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NEWS: VIDEO / DVD

StLJN Saturday Video Showcase: Miles Davis - Live in Copenhagen 1969

StLJN Saturday Video Showcase: Miles Davis - Live in Copenhagen 1969

This week, let's take a look at some vintage performance videos of Miles Davis that recently became available online for the first time. Recorded in November, 1969 at the Tivoli Koncertsal in Copenhagen, Denmark, the videos feature Davis on trumpet along with Wayne Shorter on saxophones, Chick Corea on keyboards, Dave Holland on bass, and Jack ...

NEWS: VIDEO / DVD

Thad Jones: Rehearsal Session

Thad Jones: Rehearsal Session

In February 1977 (I'm guessing), Thad Jones was rehearsing his orchestra in preparation for a performance with Dexter Gordon as guest soloist. I've narrowed the year to '77 because Gordon returned to the U.S. in 1976 and signed with Columbia and Jones left for Denmark abruptly in 1979. Gordon's famed Homecoming recording was in December '76. ...

NEWS: VIDEO / DVD

Videos: Art Farmer in the '60s

Videos: Art Farmer in the '60s

If we're evaluating jazz musicians on tone alone, Art Farmer was perhaps the prettiest trumpeter and flugelhornist to emerge in the 1950s. Distinguished by a warm, orchestral sound on his horn, Farmer was equally lyrical and spry as a composer and sideman. Virtually everything he played was elegantly seductive and touched your heart. If all he ...

NEWS: VIDEO / DVD

Videos: Dexter Gordon

Videos: Dexter Gordon

Yesterday I found myself listening to quite a bit of Dexter Gordon's Blue Note recordings in the 1960s. The cutting edge of his tenor saxophone and mournful quality of his blues sounded just right for the housebound. Here are four videos plus a bonus: Here's Dexter Gordon playing Tadd Dameron's Lady Bird in Belgium in 1964, ...

NEWS: VIDEO / DVD

Videos: Rahsaan Roland Kirk

Videos: Rahsaan Roland Kirk

Rahsaan Roland Kirk was one of the purest and most fascinating jazz artists and composers of the post-war period. Blind from birth, he was a soulful and experimental and romantic multi-instrumentalist who defied his own physical limitations to become the very essence of jazz in all its free but gifted glory. Here are five clips of ...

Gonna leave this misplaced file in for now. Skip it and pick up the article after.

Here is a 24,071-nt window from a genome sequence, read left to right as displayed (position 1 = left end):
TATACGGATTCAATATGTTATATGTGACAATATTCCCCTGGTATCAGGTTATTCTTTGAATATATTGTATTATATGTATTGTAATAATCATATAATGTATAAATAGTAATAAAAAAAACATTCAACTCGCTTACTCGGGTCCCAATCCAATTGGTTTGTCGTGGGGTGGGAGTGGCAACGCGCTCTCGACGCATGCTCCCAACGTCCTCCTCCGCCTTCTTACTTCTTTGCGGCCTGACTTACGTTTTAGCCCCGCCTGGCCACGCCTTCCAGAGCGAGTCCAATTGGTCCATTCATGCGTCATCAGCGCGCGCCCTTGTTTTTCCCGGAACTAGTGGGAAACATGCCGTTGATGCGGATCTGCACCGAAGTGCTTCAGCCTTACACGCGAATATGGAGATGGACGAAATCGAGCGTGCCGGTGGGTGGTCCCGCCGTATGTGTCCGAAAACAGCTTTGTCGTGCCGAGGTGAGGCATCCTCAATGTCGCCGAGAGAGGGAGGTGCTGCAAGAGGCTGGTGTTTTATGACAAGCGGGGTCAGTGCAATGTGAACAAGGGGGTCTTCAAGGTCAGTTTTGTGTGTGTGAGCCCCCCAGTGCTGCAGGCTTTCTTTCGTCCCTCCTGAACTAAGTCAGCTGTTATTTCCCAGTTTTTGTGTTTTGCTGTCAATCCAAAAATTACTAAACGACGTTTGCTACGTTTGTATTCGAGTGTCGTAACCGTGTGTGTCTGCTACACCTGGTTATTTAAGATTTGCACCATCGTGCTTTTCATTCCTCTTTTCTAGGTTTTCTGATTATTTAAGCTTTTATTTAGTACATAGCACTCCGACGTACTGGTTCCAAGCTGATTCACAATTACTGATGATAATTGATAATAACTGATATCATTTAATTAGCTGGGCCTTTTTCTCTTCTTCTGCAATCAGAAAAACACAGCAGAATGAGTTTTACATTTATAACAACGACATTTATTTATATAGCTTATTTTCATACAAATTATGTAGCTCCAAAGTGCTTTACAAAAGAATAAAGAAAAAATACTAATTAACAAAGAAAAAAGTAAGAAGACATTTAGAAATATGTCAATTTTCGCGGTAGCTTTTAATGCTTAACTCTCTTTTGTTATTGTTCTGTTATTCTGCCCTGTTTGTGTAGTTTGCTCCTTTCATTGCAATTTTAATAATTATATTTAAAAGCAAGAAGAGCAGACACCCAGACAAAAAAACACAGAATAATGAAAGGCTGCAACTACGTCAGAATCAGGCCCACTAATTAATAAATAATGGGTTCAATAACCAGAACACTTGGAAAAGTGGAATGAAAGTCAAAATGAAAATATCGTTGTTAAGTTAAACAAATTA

NEWS: VIDEO / DVD

StLJN Saturday Video Showcase: Clark Terry plays Duke Ellington

StLJN Saturday Video Showcase: Clark Terry plays Duke Ellington

With live music in St. Louis shut down for at least a couple of months, this weekly feature—which frequently, though not exclusively, previews performances by jazz and creative music artists coming to town—will need a different focus for a while. While yr. humble editor isn't exactly sure right this minute what that will be, it likely ...

NEWS: VIDEO / DVD

Meredith d'Ambrosio in 10 Tracks

Meredith d'Ambrosio in 10 Tracks

What I love most about vocalist Meredith D'Ambrosio is her ability to exude innocence and sophistication at the same time. Her first album, Lost in His Arms, was recorded in 1978 and from then on, Meredith has amazed me with her talent and artistry. She's a composer, an arranger, a painter (her paintings grace virtually all ...

NEWS: VIDEO / DVD

Video: Brew Moore, 1961

Video: Brew Moore, 1961

Many tenor saxophonists in the late 1940s and '50s played like Lester Young—once they figured out how to run alternate melody lines on the chord changes of standards and blues in the upper register. One of the San Francisco's foremost disciples of Young was Brew Moore. He was so enamored of Young, he held his saxophone ...

NEWS: VIDEO / DVD

Sonny Rollins: Soundtrack

Sonny Rollins: Soundtrack

With the coronavirus forcing most people around the globe indoors, the lockdown has given us a chance to listen to music with more care and gratitude. While writing yesterday, I pulled nine recordings by Sonny Rollins that, when assembled, become the thematic soundtrack for this new age of sheltering in place: Here's Time on My Hands ...

NEWS: VIDEO / DVD

Oliver Nelson + Eric Dolphy

Oliver Nelson + Eric Dolphy

The blues were in Oliver Nelson's blood. Virtually everything he wrote and arranged had an indigo hue. But Nelson's original works weren't your average blues. They were blues cathedrals constructed with flying-buttress passages, gargoyle phrases and stained-glass voicings. When Nelson played the alto or tenor saxophone on these blues, there was a warm clarity to his ...


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